Possibly the most laid-back, pleasant person I met this weekend. As you know, Sarah is of course an editor on WPTavern.com with Jeffr0, as well as co-host on their Weekly podcast. As anyone that reads the Tavern will know, Sarah provides a very deep contrast to Jeff’s style. The nuance, measured prose, and pragmatism present in her writing shows equally as strong in person.
I only spoke with Thomas for a few moments, but I tried to make the most of it. Knowing that I can install a plugin on virtually any WP site without any notable issue is a massive luxury. Soliloquy – and everything else he’s done, is that well-made. But you know that.
It was nice to be able to thank him in person.
I. LOVE. HANGING. WITH. SUZETTE. Uplifting and engaging, I always take away a good perspective when we’re hanging out. We met at WordCamp Miami in 2013, and bonded via my intense love of the (mt) gridservice hosting plan. Having been a long-time, happy customer of Mediatemple, I was really looking forward to meeting some Mediatemple people. They literally hired the best possible person they could have to be their WordPress evangelist.
I met Brian on Friday during BuddyCamp, as he was demo-ing the Oculus Rift for people. Over and over, he’d take the time to walk them through intense 3D interactive scenes. It was really cool to see something like that at a WordCamp. Indicentally, I’d JUST finished his book, Building Web Apps with WordPress, and he was generous in letting me pick his brain for a while about it.
Although I was not his dance partner, he is also a good dancer, I’ve learned.
This is techinically the third time I’ve been lucky to hang with Brad – no small feat for me. The first was brief, at WCSF 2013, and then again later that year in Baltimore.
As anyone who has spent time with him would tell you, he’s extremely approachable, down-to-Earth, and beyond knowledeable. I have since resisted asking him to sign any of his books that I’ve had for years now – but I think I’ll do that in Philly next month. Why not?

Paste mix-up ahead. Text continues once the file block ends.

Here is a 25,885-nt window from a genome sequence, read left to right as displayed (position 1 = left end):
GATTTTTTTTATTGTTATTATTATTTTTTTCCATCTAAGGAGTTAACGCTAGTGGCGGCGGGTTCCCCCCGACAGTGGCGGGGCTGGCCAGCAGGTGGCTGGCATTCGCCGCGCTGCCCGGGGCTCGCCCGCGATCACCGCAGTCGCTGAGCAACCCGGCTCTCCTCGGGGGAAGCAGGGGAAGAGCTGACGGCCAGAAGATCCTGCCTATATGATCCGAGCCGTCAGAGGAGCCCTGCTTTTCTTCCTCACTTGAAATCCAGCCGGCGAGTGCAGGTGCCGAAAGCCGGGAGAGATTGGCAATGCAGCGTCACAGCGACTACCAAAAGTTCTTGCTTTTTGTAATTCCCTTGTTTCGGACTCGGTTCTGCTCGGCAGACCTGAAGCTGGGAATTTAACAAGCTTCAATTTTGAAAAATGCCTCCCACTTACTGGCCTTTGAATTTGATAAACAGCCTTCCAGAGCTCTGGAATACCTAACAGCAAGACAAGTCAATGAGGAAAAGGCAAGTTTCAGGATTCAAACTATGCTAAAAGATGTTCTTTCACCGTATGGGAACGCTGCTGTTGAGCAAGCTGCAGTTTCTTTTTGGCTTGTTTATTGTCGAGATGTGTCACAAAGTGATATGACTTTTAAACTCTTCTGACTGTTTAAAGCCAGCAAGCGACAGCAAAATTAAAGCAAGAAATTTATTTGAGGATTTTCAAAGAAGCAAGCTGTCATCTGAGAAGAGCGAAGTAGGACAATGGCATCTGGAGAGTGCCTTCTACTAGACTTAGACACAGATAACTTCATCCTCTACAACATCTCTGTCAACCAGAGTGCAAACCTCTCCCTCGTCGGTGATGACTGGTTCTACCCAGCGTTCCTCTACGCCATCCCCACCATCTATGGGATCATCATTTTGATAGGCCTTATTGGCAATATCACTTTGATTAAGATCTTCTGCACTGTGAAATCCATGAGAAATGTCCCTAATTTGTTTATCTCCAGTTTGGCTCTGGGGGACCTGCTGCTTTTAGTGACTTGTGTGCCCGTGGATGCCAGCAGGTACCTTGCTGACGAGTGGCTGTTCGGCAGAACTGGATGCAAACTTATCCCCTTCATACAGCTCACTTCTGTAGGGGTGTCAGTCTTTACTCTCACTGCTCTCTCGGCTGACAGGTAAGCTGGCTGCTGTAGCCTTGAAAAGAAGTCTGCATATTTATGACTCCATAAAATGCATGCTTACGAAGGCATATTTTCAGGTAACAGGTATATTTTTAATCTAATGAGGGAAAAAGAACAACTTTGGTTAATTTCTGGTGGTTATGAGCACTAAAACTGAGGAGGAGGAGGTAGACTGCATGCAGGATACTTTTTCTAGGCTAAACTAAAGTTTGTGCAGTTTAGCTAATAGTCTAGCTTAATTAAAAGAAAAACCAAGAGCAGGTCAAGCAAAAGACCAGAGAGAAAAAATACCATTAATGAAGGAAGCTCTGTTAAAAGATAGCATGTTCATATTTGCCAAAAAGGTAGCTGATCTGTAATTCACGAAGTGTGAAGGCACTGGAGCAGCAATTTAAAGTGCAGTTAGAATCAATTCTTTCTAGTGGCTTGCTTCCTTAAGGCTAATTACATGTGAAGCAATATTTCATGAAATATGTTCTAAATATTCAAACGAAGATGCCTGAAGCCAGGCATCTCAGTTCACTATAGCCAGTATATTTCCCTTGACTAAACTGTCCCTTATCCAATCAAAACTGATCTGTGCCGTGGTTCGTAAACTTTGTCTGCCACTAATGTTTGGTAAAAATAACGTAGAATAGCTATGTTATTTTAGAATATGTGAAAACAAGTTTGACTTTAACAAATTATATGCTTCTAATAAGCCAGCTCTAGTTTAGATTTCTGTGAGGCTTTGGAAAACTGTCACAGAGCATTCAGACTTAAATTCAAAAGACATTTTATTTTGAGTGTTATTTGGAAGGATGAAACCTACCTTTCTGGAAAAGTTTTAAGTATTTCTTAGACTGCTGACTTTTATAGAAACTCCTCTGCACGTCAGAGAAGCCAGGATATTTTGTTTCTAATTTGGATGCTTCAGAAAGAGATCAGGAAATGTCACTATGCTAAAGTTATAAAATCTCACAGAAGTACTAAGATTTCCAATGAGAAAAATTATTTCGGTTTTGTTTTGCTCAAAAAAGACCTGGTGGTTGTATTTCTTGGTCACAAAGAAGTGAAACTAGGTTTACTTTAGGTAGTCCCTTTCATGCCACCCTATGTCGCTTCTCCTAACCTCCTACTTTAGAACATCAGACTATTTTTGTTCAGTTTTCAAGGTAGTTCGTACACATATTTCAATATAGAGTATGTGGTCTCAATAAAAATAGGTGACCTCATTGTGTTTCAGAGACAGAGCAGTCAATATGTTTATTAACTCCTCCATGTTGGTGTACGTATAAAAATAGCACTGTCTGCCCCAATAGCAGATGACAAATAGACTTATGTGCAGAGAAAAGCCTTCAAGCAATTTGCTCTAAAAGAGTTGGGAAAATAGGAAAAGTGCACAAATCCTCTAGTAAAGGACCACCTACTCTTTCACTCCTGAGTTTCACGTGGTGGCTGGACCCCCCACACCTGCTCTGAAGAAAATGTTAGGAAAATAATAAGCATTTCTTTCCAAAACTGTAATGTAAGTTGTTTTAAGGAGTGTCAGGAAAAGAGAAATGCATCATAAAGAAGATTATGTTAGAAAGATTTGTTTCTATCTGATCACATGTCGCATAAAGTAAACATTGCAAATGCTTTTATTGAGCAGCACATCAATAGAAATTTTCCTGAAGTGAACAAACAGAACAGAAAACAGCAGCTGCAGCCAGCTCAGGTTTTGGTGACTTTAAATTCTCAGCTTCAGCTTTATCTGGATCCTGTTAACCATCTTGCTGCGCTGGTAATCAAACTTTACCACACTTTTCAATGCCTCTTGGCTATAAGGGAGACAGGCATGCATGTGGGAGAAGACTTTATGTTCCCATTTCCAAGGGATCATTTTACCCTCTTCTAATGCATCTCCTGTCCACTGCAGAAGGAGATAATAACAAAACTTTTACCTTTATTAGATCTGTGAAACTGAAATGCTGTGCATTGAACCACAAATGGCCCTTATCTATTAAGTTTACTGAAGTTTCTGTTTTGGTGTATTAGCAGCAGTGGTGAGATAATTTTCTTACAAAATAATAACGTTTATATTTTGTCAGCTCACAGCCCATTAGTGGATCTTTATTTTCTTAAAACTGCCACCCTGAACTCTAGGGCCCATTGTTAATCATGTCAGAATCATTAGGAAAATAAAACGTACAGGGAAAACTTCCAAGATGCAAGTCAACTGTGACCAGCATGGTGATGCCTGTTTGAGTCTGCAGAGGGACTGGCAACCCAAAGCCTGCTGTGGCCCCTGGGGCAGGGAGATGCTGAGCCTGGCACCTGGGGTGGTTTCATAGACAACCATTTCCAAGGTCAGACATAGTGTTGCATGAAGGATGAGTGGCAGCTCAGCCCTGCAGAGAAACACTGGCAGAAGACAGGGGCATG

We…partied heavily. He and Dre Armeda are truly champions. I mean…I’ll need special training to keep up next time.
The other Brad I spent some time speaking with! WP Migrate DB Pro – something Brad is entirely humble about – has significantly impacted my day-to-day support ticket turn-around time. There are countless cases in which it’s saved me endless time and headache. I really enjoyed getting to pick his brain during the networking party.
Patron Saint of WordCamps. I barely know Ptah, and I feel that way. Incidentally, we didn’t end up talking too much, but the times we did were filled with hugs and drinks and WordPress.
There’s a type of person that, as soon as you begin speaking with them, you find their disposition wonderfully infectious. That is Zac Gordon. ALSO: BEST DANCER AT WORDCAMP MIAMI. I got to talk with Zac at length about his work at Treehouse, as well as what’s coming up next for his WordPress series there (it’s very cool stuff). Once he ate a mango like an apple.
This was a cool duck. There were many on the UM campus, but none like this one.